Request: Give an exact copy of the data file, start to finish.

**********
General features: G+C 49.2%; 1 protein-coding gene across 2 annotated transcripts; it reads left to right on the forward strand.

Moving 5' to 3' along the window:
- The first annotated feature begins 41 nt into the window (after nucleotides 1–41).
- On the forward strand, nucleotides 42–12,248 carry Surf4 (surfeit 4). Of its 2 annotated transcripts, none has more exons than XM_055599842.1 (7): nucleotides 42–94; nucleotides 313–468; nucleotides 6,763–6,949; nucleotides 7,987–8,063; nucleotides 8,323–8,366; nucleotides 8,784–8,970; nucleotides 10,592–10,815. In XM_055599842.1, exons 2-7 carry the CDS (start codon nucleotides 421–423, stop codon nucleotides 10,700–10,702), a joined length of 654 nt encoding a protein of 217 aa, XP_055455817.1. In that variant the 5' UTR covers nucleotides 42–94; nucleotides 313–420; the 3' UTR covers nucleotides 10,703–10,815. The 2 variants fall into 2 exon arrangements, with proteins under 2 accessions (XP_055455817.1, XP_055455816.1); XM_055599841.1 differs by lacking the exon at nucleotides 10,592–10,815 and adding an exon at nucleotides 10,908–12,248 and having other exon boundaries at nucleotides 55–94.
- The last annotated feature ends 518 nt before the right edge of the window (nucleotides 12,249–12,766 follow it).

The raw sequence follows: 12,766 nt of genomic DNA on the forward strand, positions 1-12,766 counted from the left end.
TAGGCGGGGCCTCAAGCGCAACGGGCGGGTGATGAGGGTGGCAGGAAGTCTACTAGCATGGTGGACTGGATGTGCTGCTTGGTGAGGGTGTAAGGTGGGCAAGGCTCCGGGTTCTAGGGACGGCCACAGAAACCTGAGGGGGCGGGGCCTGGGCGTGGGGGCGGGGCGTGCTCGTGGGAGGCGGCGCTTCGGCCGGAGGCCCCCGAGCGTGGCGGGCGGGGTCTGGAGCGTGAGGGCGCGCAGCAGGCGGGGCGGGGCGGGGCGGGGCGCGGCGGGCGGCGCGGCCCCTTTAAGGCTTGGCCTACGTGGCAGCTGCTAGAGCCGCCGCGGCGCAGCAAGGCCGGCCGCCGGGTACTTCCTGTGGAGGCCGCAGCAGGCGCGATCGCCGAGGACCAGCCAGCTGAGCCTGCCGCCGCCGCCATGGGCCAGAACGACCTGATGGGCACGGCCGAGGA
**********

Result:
General features: G+C 49.2%; 1 protein-coding gene across 2 annotated transcripts; it reads left to right on the forward strand.

Moving 5' to 3' along the window:
- The first annotated feature begins 41 nt into the window (after nucleotides 1–41).
- On the forward strand, nucleotides 42–12,248 carry Surf4 (surfeit 4). Of its 2 annotated transcripts, none has more exons than XM_055599842.1 (7): nucleotides 42–94; nucleotides 313–468; nucleotides 6,763–6,949; nucleotides 7,987–8,063; nucleotides 8,323–8,366; nucleotides 8,784–8,970; nucleotides 10,592–10,815. In XM_055599842.1, exons 2-7 carry the CDS (start codon nucleotides 421–423, stop codon nucleotides 10,700–10,702), a joined length of 654 nt encoding a protein of 217 aa, XP_055455817.1. In that variant the 5' UTR covers nucleotides 42–94; nucleotides 313–420; the 3' UTR covers nucleotides 10,703–10,815. The 2 variants fall into 2 exon arrangements, with proteins under 2 accessions (XP_055455817.1, XP_055455816.1); XM_055599841.1 differs by lacking the exon at nucleotides 10,592–10,815 and adding an exon at nucleotides 10,908–12,248 and having other exon boundaries at nucleotides 55–94.
- The last annotated feature ends 518 nt before the right edge of the window (nucleotides 12,249–12,766 follow it).

The raw sequence follows: 12,766 nt of genomic DNA on the forward strand, positions 1-12,766 counted from the left end.
TAGGCGGGGCCTCAAGCGCAACGGGCGGGTGATGAGGGTGGCAGGAAGTCTACTAGCATGGTGGACTGGATGTGCTGCTTGGTGAGGGTGTAAGGTGGGCAAGGCTCCGGGTTCTAGGGACGGCCACAGAAACCTGAGGGGGCGGGGCCTGGGCGTGGGGGCGGGGCGTGCTCGTGGGAGGCGGCGCTTCGGCCGGAGGCCCCCGAGCGTGGCGGGCGGGGTCTGGAGCGTGAGGGCGCGCAGCAGGCGGGGCGGGGCGGGGCGGGGCGCGGCGGGCGGCGCGGCCCCTTTAAGGCTTGGCCTACGTGGCAGCTGCTAGAGCCGCCGCGGCGCAGCAAGGCCGGCCGCCGGGTACTTCCTGTGGAGGCCGCAGCAGGCGCGATCGCCGAGGACCAGCCAGCTGAGCCTGCCGCCGCCGCCATGGGCCAGAACGACCTGATGGGCACGGCCGAGGA